In the following sermon, the spirit that animated the Acts of the Apostles flowers again: “And the multitude of them that believed were of one heart and of one soul: neither said any of them that ought of the things which he possessed was his own; but they had all things common.” (Acts 4:32). In this sermon, Chrysostom diagnoses the loss of tranquility which possessions inflict, “But what is the meaning of ‘mine’ and ‘not mine’? For, truly, the more accurately I weigh these words, the more they seem to me to be but words...And not only in silver and gold, but also in bathing places, gardens, buildings, ‘mine’ and ‘not mine’ you will perceive to be but meaningless words. For use is common to all. Those who seem to be owners have only more care of these things than those who are not.” (Avila, p. 85). Later, he proposes that the very concept of private property has no place in the Church. He says, “For ‘mine’ and ‘thine’ - those chilly words which introduce innumerable wars into the world - should be eliminated from that holy Church...The poor would not envy the rich, because there would be no rich. Neither would the poor be despised by the rich, for there would be no poor. All things would be in common.” (Avila, p. 85).

In this passage, he explicitly argues that the holiness of the Church requires that there should be no “mine” or “thine”, but that property should be a matter of social ownership. The vision of Acts 4:32 shows that the kingdom of God knows nothing of “mine” and “not mine”, but only recognizes the concept of “ours.” For Chrysostom, to be a Christian implies a deep understanding of the need for common ownership and the drive to incarnate this principle in daily life. Property was given to the wealthy so that they might grow in virtue by sharing it - that social goal alone justifies any particular ownership system. The early Christians had no illusions about rising tides lifting all boats.

The following passage from another homily might have been intended for the European bankers now enjoying unabated prosperity, “We do all things ignoring the fact that we shall have to give account of everything that goes beyond our use, for we thus misuse the gifts of God. For he has not given us these things that we alone may use them, but that we may alleviate the need of our fellow human beings.” (Avila, p. 92). No doubt erudite economists will explain why the prosperity of all requires the transfer of Europe’s wealth to fewer and fewer hands, but Chrysostom would not have been so tolerant toward wealthy bankers. He addresses those who would defraud the public and justify their theft by donating to charities with these words, “I do not ask you mercifully to render from what you have plundered, but to abstain from fraud...For, unless you desist from your robbery, you are not actually giving alms. Even though you should give ever so much money to the needy, if you do not desist from your fraud and robbery you shall be numbered by God among the murderers.” (Avila, p. 93). Murder was understood quite literally in fourth century Antioch.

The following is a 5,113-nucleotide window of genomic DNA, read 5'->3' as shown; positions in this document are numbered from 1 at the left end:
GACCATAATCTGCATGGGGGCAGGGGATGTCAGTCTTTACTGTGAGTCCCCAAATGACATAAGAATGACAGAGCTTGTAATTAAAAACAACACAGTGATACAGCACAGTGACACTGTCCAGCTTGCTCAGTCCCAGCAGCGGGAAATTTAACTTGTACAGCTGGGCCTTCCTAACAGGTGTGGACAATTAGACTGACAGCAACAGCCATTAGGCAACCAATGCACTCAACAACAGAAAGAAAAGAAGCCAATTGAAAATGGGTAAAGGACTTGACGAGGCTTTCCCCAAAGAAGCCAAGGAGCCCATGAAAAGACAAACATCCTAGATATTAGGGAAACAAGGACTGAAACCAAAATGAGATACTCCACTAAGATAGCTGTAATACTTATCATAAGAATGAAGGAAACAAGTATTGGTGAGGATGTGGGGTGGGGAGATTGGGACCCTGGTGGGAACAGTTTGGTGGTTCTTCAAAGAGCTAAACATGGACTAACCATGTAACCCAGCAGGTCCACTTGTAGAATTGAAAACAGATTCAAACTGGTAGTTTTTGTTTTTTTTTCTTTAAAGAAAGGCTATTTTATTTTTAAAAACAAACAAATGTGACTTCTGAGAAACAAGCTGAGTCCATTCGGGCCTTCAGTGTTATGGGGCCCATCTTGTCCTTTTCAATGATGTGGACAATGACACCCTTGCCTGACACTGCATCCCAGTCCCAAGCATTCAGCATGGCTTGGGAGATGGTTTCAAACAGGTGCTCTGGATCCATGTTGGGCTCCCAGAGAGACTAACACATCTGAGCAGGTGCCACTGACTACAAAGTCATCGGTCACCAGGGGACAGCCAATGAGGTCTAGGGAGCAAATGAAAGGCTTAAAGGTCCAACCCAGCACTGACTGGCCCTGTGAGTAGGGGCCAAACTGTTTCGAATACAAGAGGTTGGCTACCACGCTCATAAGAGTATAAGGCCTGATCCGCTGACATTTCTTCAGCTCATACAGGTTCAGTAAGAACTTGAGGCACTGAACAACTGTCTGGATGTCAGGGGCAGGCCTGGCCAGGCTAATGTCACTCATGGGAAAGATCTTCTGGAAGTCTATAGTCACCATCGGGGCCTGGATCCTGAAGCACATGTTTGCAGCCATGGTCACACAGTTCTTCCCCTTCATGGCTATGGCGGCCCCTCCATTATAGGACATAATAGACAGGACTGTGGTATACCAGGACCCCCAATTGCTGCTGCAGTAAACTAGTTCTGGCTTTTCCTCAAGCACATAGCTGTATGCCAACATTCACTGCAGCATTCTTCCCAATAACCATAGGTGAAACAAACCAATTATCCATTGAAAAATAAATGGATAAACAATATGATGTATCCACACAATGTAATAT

Chrysostom did not believe that wealth was evil in itself. Wealth is a cherished gift of God. The economic evil that Chrysostom denounced was not “greed” as we think of it today, but the exclusive ownership by individuals of what was intended for the common good of all. Economic arrangements are just when they are ordered to the right of all to the use of the goods of the earth. Property rights are justified only in so far as they enable this common right of use. The absolute right of private property in Roman law was regarded as among the worst evils of “Babylon” by the fathers of the Church.

In his homily on Acts 4, Chrysostom presents us with a magnificent vision of koinonia. Koinonia means “communion by intimate participation” and in the social sense denotes sharing the wonderful gifts of God together. This vision is an enticing expression of what the kingdom of God meant to the early Christians: “Let us imagine things as happening in this way: All give all that they have into a common fund. No one would have to concern himself about it, neither the rich nor the poor. How much money do you think would be collected? I infer - for it cannot be said with certainty - that if every individual contributed all his money, his lands, his estates, his houses (I will not speak of slaves, for the first Christians had none, probably giving them their freedom), then a million pounds of gold would be obtained, and most likely two or three times that amount...What could we not undertake with our huge treasure! Do you believe it could ever be exhausted? And will not the blessing of God pour down on us a thousand-fold richer? Will we not make a heaven on earth?” (Avila, p.101). Note well that it is not the gold that makes the kingdom, but love for the common good.

“Hundreds of riot squad officers stood by in Lyon to try to prevent a repeat of Thursday's violence that saw security forces fire water cannon and fight running battles with rampaging youths in the east-central city.” - “French Unions: We Won't Pay For 'Failures of Global Finance'”, Agence France-Presse, 10/22/10. Chrysostom’s thundering outrage echoes in the deeds and shouts of the French protesters - “Not to share the gifts God has given for all is robbery!”